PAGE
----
It may not bother Posner to admit that along with moral philosophy, The Problematics of Moral and Legal Theory jettisons legal concepts and all forms of normative reasoning.  He is convinced that he is not simply recapitulating the postmodern attack on rationalism and conceptualism in Western philosophy because, as he notes in his discussion of Duncan Kennedy and Stanley Fish at the end of the book, the crits are not pragmatists.  They think that because ideas play no ultimate role in our practical reasoning, instrumental reasoning in law or politics will always be hobbled by ideology. (279)  While the postmodern response to Posner’s faith in social science is easy to predict, I think that it is interesting to reflect on one aspect of that response and what it says about the very nature of Posner’s project.

For example, Posner chides Fish for making too much out of "doctrinal aberrance" in First Amendment doctrine.  Posner suggests that First Amendment doctrine is like "the U.S. defense strategy during the Cold War . . . our front line was the Elbe, not the Potomac."  Accordingly, the courts are engaged in a costly battle at the front lines (where lots of worthless speech is protected, worthwhile feelings injured, etc.) "but the home front is secure."  The aberrances are supposed to melt away when one realizes that the goal is not to protect concepts but "the home front." (279)  I assume that Fish (after remarking on Posner’s choice of metaphor) would ask: what does Posner mean by the "home front?"  Ostensibly, Posner is referring to the "core" free speech values that everyone agrees should be protected. Fish might want to know who "everyone" is, and how we know, other than by a priori assumption, that our current cocktail of First Amendment and libel laws really is protecting the core.

I would want to ask a different question.  Assuming (as Posner does) that judges do not directly look to social advantage and try to squelch their own sentiments when deciding these cases, what is it upon which they are relying?  They say that they are using concepts like "liberty" and "honor" when thinking about the First Amendment issue, and they say that they are using concepts like "public figure" and "duty" when considering the libel issue.  It is hard to see how judges are "really" using these categories as proxies for social advantage or their own emotional responses.  It is likely that in many cases there is no simple answer -- certainly not available ex ante -- based on the goals Posner would normally have courts use.  Instead, the judges (and the lawyers and professors arguing about the case) seem to regard the results of these arguments as reasons for their subsequent actions.  The reasons are not an epiphenomenon of the goals.   Instead, the reasons help construct the goals which are then reflected in action.   Contrary to what Posner claims, normative concepts -- some moral, but most non-moral -- actually make a difference in many legal questions.  In fact, they can sometimes be much less indeterminate than either of Posner’s preferred sources of decision, social advantage or the "puke test."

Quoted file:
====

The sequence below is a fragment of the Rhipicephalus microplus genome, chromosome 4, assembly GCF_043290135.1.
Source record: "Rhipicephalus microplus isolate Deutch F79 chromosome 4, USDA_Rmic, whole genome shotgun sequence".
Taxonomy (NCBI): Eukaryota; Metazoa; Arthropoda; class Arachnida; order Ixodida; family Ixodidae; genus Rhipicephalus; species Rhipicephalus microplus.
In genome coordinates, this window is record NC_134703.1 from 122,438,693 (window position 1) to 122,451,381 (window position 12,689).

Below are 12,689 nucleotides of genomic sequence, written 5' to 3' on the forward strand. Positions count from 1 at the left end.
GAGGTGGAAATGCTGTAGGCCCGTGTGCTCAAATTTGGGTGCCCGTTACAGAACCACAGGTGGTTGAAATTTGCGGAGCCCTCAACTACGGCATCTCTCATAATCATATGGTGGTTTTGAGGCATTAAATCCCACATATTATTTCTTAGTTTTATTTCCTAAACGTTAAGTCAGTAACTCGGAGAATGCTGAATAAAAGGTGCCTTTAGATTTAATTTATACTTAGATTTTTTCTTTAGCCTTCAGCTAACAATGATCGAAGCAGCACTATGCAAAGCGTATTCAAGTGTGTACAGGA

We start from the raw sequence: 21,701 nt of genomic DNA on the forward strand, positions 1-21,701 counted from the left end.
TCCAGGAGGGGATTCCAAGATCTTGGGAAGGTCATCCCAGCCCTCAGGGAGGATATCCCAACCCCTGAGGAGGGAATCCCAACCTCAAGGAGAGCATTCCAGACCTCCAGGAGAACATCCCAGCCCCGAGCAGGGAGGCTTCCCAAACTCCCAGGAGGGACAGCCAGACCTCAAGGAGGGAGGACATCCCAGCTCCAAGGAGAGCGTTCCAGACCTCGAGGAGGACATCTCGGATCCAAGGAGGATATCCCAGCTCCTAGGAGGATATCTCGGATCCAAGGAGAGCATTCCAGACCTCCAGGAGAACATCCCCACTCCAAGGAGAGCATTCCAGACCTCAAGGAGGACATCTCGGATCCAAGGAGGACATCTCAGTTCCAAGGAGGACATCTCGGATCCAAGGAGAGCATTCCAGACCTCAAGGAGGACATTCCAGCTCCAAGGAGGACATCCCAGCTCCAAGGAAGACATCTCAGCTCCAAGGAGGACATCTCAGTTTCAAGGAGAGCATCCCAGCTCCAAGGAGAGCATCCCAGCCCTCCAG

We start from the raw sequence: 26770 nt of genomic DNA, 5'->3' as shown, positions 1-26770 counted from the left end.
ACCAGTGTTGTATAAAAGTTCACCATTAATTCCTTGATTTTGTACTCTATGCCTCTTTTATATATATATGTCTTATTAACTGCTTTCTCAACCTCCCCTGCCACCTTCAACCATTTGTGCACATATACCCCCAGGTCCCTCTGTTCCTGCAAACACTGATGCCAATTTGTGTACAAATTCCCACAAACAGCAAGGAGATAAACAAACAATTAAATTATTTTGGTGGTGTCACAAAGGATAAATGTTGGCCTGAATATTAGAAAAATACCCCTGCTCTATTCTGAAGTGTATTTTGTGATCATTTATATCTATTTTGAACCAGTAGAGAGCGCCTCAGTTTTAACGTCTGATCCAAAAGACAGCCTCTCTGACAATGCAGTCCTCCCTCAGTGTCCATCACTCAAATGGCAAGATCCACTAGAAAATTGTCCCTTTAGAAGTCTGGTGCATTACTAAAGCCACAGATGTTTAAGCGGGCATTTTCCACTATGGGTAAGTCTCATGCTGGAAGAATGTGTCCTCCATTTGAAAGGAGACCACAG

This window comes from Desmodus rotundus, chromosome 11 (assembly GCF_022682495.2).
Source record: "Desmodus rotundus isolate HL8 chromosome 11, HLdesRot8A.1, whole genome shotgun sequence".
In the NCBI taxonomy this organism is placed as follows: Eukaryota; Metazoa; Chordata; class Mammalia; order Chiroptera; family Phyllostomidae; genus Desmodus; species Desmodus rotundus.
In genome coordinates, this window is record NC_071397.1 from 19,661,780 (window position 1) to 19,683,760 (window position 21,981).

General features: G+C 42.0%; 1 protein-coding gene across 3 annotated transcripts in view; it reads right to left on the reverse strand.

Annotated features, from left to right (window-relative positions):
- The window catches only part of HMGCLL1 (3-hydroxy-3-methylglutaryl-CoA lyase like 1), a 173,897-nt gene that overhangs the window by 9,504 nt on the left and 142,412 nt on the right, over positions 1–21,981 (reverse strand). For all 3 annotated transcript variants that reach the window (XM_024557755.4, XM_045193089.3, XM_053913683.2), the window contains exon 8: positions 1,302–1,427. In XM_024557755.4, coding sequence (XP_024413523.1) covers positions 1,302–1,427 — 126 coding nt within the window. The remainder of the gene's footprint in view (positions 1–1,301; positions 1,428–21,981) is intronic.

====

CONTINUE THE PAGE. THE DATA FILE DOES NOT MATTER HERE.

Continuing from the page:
Conclusion

The final impression one has of Chief Judge Posner’s view of the world is one in which judgment has been flattened into two broad, undifferentiated categories unhelpfully called "social advantage" and "sentiment."  Not only does this model fail to give a particularly good explanation of human action, it does not fit with the experience that people have of critical reflection and judgment.  Reasoning within normative activities -- aesthetics, morality, or law, for example -- involves working within systems that have multiple goals, values, and reasons for action.  The utility of normative reasoning is that it recognizes the diversity of ends in life and exploits this diversity by creating a mechanism that provides for reflection and choice -- not just, as Posner would have it, instrumental calculation or unreflective emoting.

Judge Posner is basically a monist.  He would reduce, if he could, all systems of reason down to a single goal, and recast all norms as instruments dedicated towards the achievement of that goal.  I have argued elsewhere that law is not a monistic system of reason; and, I suspect, neither are most interesting normative systems monistic in nature.  The cost of monism for law is that it flattens the conceptual universe in which the lawyer operates: all legal categories (like "duty," "sovereignty," or "cruel and unusual") become mere artifacts of some other, hypothetical super-category (like social advantage) or of mysterious irrational urges.  One need not worship legal concepts, like the formalists, but one can take them seriously and recognize them as having a coherence that is subject to rational reflection and revision.  To borrow Benjamin Zipursky's felicitous phrase, this would be a truly pragmatic approach to legal concepts.  (See "Legal Malpractice and the Structure of Negligence Law," 67 Fordham Law Review 649 (1988).)   As he and John Goldberg have recently pointed out, Justice Cardozo was a pragmatic conceptualist in tort law when he rejected flattening negligence law into the monistic pursuit of social advantage.  (See "The Moral of Macpherson," 146 University of Pennsylvania Law Review 1733 (1998).)  The point of Cardozo's The Nature of the Judicial Process (1921) was to explain how legal concepts (such as duty) interacted with other normative concepts (such as morality).

This is what Judge Posner has missed.  Throughout his book, Posner pays far more respect to Holmes and Nietzsche than to Cardozo and Dewey.  And the price, I believe, is that Posner’s anti-conceptualism produces a strange and unattractive pragmatism.

Anthony Sebok is Professor of Law at Brooklyn Law School and is the author of Legal Positivism in American Jurisprudence (1998).

Editors’ Note: For other Books-on-Law reviews of Chief Judge Posner’s works, go to the review by Stephen Guest, the review by Judge Jon O. Newman, or the review by Jerome McCristal Culp, Jr.  Judge Posner’s latest book is An Affair of State: The Investigation, Impeachment, and Trial of President Clinton (Harvard University Press, 1999).

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Talkback

Where you have the last word...

  • Sebok gets it right. Posner cares as little for legal reasoning as he does moral reasoning. I had not seen that!

    Dennis Patterson
    Rutgers University-Camden
    School of Law